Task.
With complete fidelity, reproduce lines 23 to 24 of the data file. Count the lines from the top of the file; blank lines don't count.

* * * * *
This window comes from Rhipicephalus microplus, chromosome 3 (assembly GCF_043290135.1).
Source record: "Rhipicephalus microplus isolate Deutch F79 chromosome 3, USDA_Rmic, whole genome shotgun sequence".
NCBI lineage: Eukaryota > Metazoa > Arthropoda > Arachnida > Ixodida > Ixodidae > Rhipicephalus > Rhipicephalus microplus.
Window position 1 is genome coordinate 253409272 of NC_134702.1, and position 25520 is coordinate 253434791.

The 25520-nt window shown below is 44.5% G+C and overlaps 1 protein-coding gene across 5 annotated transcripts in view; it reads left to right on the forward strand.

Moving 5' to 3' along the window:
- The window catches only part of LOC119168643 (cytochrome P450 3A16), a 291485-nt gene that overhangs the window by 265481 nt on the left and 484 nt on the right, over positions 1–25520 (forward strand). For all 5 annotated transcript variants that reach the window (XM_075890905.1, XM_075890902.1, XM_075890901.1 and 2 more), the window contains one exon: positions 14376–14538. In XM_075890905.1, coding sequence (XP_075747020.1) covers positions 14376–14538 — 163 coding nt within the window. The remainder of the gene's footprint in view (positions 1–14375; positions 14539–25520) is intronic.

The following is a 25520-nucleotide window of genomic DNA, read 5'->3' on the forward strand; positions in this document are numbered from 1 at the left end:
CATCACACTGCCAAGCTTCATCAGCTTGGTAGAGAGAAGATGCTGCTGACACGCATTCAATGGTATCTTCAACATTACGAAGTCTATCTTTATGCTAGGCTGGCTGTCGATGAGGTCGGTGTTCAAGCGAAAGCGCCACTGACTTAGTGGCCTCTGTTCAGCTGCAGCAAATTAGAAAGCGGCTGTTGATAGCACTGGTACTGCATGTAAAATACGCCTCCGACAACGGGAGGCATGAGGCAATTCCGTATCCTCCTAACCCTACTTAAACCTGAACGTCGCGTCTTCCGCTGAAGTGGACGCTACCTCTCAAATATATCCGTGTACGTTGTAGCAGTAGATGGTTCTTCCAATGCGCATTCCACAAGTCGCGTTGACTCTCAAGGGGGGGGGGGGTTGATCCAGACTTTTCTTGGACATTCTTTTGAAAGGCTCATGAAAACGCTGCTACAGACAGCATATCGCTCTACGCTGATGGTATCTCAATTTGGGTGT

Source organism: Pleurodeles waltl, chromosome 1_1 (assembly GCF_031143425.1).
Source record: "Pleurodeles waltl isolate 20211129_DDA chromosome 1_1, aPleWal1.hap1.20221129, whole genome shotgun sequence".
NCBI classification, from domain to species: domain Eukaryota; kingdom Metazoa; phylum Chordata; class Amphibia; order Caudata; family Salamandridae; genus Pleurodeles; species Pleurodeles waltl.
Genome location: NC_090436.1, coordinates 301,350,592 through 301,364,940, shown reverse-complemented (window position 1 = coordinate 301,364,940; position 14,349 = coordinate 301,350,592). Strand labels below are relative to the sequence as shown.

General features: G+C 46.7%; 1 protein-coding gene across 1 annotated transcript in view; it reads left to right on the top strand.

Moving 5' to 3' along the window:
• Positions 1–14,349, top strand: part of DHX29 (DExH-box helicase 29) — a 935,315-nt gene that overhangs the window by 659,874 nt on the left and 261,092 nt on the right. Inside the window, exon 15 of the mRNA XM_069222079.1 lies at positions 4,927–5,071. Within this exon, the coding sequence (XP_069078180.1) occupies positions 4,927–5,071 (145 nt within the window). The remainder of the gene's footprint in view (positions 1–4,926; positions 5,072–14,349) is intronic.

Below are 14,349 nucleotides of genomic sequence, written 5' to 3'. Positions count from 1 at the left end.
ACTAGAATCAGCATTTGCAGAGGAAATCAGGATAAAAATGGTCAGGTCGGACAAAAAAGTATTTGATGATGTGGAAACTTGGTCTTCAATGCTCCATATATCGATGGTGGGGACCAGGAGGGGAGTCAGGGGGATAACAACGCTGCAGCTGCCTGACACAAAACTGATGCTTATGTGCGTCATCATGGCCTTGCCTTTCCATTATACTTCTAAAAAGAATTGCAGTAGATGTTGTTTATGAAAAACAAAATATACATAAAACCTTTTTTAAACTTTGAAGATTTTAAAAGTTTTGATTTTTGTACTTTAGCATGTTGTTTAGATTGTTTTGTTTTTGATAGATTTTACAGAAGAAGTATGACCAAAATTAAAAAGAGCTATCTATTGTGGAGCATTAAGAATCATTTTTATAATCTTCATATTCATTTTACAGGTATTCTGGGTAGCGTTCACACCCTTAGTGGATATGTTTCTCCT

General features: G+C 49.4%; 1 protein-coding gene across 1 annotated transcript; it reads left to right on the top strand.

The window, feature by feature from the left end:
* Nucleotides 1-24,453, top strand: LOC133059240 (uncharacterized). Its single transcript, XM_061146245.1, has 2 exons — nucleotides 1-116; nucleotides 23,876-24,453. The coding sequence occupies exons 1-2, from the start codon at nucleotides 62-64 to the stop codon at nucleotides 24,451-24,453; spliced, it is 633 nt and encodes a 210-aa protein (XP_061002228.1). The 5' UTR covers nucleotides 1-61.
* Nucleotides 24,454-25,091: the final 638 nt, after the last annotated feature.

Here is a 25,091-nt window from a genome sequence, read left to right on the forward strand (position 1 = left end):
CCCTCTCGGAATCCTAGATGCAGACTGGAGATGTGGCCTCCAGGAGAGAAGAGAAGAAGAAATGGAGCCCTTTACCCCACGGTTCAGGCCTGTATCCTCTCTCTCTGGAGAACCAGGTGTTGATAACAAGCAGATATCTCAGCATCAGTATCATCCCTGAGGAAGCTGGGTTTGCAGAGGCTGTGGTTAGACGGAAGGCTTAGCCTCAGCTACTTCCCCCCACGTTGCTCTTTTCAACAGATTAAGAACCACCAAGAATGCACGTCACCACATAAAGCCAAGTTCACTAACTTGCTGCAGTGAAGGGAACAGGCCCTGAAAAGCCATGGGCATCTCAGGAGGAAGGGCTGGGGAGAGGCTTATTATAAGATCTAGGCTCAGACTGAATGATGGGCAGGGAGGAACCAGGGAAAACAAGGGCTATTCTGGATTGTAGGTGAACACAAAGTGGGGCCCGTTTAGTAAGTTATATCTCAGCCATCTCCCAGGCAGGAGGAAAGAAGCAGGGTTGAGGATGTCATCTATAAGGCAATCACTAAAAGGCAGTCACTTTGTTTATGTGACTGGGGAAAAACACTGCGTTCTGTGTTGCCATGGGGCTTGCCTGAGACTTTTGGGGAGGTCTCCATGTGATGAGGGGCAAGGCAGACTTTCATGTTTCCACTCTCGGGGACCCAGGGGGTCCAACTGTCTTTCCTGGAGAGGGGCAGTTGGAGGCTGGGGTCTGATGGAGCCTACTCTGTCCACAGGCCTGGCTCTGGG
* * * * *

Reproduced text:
Here is a 25,091-nt window from a genome sequence, read left to right on the forward strand (position 1 = left end):
CCCTCTCGGAATCCTAGATGCAGACTGGAGATGTGGCCTCCAGGAGAGAAGAGAAGAAGAAATGGAGCCCTTTACCCCACGGTTCAGGCCTGTATCCTCTCTCTCTGGAGAACCAGGTGTTGATAACAAGCAGATATCTCAGCATCAGTATCATCCCTGAGGAAGCTGGGTTTGCAGAGGCTGTGGTTAGACGGAAGGCTTAGCCTCAGCTACTTCCCCCCACGTTGCTCTTTTCAACAGATTAAGAACCACCAAGAATGCACGTCACCACATAAAGCCAAGTTCACTAACTTGCTGCAGTGAAGGGAACAGGCCCTGAAAAGCCATGGGCATCTCAGGAGGAAGGGCTGGGGAGAGGCTTATTATAAGATCTAGGCTCAGACTGAATGATGGGCAGGGAGGAACCAGGGAAAACAAGGGCTATTCTGGATTGTAGGTGAACACAAAGTGGGGCCCGTTTAGTAAGTTATATCTCAGCCATCTCCCAGGCAGGAGGAAAGAAGCAGGGTTGAGGATGTCATCTATAAGGCAATCACTAAAAGGCAGTCACTTTGTTTATGTGACTGGGGAAAAACACTGCGTTCTGTGTTGCCATGGGGCTTGCCTGAGACTTTTGGGGAGGTCTCCATGTGATGAGGGGCAAGGCAGACTTTCATGTTTCCACTCTCGGGGACCCAGGGGGTCCAACTGTCTTTCCTGGAGAGGGGCAGTTGGAGGCTGGGGTCTGATGGAGCCTACTCTGTCCACAGGCCTGGCTCTGGG